What is modern slavery?

Modern slavery is the term used to describe some of the world’s worst forms of exploitation, including human trafficking, domestic servitude, child labour, debt bondage, forced marriage, sexual exploitation and more. It is estimated that as many as 40 million people are now trapped in modern slavery worldwide, more than at the peak of the transatlantic slave trade in the 1800s.  

A number of countries have enacted tough legislation to combat modern slavery in the corporate world by increasing transparency in companies’ supply chains.

Modern slavery acts in the UK, EU, US, and other countries around the world require large companies to publicly disclose information about their efforts to eradicate human trafficking and slavery within their supply chains. These statements must include a report of the steps taken during the past financial year to ensure that these human rights violations are not taking place in any part of the business or its trading partners. It is expected that a growing number of countries will adopt similar legislation in the future. 

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Picture: Craig Watson/ SWNS.com

Dame Ann Gloag, one of Scotland’s richest women with an estimated fortune of £800m, has recently found herself facing charges of human trafficking, along with her husband and two other family members. This revelation has not only tarnished her reputation but has also raised questions about the measures companies must take to ensure they do not support modern slavery. In today’s tricky compliance landscape, it becomes evident that ethical considerations and risk assessments are of utmost importance in today’s business landscape.

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Modern Slavery Freedom

Modern countries are fighting forced labour and human trafficking with legislation that makes it harder to use forced labour in their supply chains and profit from it. Modern slavery acts in the United Kingdom, United States, and other countries around the world are requiring large companies to disclose information regarding their efforts to eradicate human trafficking and slavery within their supply chains. The legislation also requires companies to take concrete steps to combat modern slavery when it is discovered. The US has recently introduced the Slave-Free Business Certification Bill 2022.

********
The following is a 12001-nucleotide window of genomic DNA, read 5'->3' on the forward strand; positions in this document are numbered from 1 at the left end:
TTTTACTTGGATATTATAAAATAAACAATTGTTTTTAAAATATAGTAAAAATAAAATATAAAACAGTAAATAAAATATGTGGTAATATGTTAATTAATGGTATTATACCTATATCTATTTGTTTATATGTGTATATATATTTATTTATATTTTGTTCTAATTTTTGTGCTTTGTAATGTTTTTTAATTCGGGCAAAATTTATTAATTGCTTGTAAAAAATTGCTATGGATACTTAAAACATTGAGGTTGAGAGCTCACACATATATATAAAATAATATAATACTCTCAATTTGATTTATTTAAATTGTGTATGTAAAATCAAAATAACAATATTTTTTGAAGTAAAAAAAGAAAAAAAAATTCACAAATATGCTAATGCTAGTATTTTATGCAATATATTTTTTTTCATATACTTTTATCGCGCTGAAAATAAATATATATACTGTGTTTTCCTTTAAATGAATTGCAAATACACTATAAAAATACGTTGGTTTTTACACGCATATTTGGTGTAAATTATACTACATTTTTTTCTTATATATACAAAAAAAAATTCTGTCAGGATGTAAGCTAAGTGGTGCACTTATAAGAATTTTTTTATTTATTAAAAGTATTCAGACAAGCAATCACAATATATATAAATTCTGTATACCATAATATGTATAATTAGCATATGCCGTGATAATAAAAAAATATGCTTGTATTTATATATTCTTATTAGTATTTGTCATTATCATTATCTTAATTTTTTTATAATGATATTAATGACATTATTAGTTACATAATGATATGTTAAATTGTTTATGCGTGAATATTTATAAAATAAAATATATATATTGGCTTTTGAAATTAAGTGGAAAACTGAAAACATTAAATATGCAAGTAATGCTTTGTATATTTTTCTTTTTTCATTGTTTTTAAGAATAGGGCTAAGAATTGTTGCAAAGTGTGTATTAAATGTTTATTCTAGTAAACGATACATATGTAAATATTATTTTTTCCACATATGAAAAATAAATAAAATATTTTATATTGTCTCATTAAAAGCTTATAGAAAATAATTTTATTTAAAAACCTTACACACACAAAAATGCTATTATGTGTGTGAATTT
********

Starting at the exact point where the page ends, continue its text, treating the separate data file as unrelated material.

Slave-Free Business Certification Bill of 2022: What is it?

With this recent bill, the US is joining the growing list of countries requiring businesses to examine more extensively possible problems with modern slavery in their supply chains. If passed, the bill will require large companies to undergo mandatory audits that will identify if they are or are not using forced labour within their supply chains.

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As the World Cup continues in Qatar, the event is being closely watched. Not only in terms of results of fixtures, but in the cost of human life. 

Due to the complexity and invisibility of forced labour and modern slavery in the supply chain, it’s impossible to close in on an exact number of people entrapped in these conditions today, but it is estimated that around 40 million people are trapped in forced labour worldwide in various forms.

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A Young Girl Sews Fabric for a Clothes Retailer
Does your organisation know exactly what is happening in its supply chains?